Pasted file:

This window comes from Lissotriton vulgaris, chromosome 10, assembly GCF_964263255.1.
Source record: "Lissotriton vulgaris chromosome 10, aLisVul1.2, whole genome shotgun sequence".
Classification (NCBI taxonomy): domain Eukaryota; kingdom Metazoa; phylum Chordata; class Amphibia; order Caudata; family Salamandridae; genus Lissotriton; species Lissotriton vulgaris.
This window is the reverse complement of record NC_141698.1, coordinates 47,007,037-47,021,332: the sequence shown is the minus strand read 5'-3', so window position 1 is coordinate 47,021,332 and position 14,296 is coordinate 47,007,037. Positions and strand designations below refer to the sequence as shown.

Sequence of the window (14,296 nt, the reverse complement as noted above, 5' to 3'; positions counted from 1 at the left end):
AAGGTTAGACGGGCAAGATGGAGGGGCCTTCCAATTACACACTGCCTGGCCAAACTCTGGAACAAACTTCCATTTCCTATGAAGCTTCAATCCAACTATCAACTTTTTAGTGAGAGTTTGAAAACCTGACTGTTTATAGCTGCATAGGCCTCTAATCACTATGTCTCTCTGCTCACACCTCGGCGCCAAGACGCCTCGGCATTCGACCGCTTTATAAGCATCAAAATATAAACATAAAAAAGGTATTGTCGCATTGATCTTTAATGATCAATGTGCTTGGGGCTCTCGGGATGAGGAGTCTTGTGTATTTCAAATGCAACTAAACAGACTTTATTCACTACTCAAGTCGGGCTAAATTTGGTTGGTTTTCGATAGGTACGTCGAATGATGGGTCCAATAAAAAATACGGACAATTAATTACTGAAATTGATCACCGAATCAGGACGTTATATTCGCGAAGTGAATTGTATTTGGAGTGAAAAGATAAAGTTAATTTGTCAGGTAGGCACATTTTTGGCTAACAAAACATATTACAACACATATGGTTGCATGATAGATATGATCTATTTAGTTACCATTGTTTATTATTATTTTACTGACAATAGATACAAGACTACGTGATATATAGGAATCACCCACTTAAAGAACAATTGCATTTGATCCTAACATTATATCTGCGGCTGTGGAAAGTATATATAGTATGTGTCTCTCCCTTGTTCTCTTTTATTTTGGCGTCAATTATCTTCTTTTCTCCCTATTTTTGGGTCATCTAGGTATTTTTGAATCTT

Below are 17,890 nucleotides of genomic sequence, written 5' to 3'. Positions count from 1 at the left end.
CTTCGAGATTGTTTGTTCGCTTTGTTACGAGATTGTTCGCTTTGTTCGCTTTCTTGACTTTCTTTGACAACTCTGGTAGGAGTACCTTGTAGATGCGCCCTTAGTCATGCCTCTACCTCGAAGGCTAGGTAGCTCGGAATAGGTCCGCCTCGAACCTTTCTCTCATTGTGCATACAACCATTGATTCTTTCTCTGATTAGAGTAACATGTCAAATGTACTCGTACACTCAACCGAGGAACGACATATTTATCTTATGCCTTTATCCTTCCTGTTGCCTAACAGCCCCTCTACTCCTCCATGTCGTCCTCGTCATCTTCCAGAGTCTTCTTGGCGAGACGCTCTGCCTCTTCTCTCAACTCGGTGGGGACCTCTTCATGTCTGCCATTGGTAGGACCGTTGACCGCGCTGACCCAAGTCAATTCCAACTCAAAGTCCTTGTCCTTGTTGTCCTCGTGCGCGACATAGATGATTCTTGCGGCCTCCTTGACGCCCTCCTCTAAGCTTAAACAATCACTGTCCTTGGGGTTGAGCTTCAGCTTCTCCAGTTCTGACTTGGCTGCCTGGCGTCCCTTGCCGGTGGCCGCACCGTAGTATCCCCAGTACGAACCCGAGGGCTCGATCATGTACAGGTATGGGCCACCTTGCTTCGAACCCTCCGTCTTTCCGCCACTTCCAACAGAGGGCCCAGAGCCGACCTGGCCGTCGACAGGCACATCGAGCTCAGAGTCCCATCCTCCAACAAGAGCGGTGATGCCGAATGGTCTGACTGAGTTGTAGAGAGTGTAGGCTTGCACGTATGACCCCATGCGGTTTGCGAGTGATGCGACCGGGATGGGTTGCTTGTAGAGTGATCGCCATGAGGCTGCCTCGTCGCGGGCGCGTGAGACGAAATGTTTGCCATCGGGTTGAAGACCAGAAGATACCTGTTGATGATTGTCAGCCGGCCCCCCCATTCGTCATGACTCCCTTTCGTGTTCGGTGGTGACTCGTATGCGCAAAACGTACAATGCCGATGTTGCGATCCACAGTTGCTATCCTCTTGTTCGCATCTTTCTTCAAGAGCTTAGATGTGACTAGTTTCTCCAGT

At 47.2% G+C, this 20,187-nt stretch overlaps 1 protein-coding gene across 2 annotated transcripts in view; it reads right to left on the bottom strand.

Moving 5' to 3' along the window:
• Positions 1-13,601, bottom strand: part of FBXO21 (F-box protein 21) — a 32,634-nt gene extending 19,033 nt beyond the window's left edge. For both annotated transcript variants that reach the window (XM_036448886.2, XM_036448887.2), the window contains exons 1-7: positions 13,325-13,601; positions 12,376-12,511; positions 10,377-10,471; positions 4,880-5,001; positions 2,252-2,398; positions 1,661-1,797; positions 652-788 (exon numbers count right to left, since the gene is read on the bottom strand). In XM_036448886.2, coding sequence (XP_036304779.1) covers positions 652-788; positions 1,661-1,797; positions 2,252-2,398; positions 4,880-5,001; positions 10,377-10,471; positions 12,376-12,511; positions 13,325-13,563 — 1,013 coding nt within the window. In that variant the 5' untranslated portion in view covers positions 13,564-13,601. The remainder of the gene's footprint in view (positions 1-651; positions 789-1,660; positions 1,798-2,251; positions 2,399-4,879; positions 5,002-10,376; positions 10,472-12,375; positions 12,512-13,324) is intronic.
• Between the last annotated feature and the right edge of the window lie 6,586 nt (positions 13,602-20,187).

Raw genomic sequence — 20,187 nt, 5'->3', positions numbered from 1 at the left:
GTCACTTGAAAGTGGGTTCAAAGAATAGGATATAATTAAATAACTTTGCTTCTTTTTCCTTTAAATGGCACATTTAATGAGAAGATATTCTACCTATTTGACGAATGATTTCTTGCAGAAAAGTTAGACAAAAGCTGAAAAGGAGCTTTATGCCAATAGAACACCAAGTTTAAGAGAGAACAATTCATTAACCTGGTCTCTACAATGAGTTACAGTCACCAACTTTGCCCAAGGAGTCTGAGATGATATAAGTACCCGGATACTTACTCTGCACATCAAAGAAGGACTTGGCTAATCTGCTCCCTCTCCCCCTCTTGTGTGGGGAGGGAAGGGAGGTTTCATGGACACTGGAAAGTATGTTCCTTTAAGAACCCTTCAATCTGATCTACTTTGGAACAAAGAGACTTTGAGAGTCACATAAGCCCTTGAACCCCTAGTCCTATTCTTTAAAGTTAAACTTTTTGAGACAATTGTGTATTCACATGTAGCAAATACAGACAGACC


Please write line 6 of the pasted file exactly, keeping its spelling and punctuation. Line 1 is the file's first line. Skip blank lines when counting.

AAGGTTAGACGGGCAAGATGGAGGGGCCTTCCAATTACACACTGCCTGGCCAAACTCTGGAACAAACTTCCATTTCCTATGAAGCTTCAATCCAACTATCAACTTTTTAGTGAGAGTTTGAAAACCTGACTGTTTATAGCTGCATAGGCCTCTAATCACTATGTCTCTCTGCTCACACCTCGGCGCCAAGACGCCTCGGCATTCGACCGCTTTATAAGCATCAAAATATAAACATAAAAAAGGTATTGTCGCATTGATCTTTAATGATCAATGTGCTTGGGGCTCTCGGGATGAGGAGTCTTGTGTATTTCAAATGCAACTAAACAGACTTTATTCACTACTCAAGTCGGGCTAAATTTGGTTGGTTTTCGATAGGTACGTCGAATGATGGGTCCAATAAAAAATACGGACAATTAATTACTGAAATTGATCACCGAATCAGGACGTTATATTCGCGAAGTGAATTGTATTTGGAGTGAAAAGATAAAGTTAATTTGTCAGGTAGGCACATTTTTGGCTAACAAAACATATTACAACACATATGGTTGCATGATAGATATGATCTATTTAGTTACCATTGTTTATTATTATTTTACTGACAATAGATACAAGACTACGTGATATATAGGAATCACCCACTTAAAGAACAATTGCATTTGATCCTAACATTATATCTGCGGCTGTGGAAAGTATATATAGTATGTGTCTCTCCCTTGTTCTCTTTTATTTTGGCGTCAATTATCTTCTTTTCTCCCTATTTTTGGGTCATCTAGGTATTTTTGAATCTT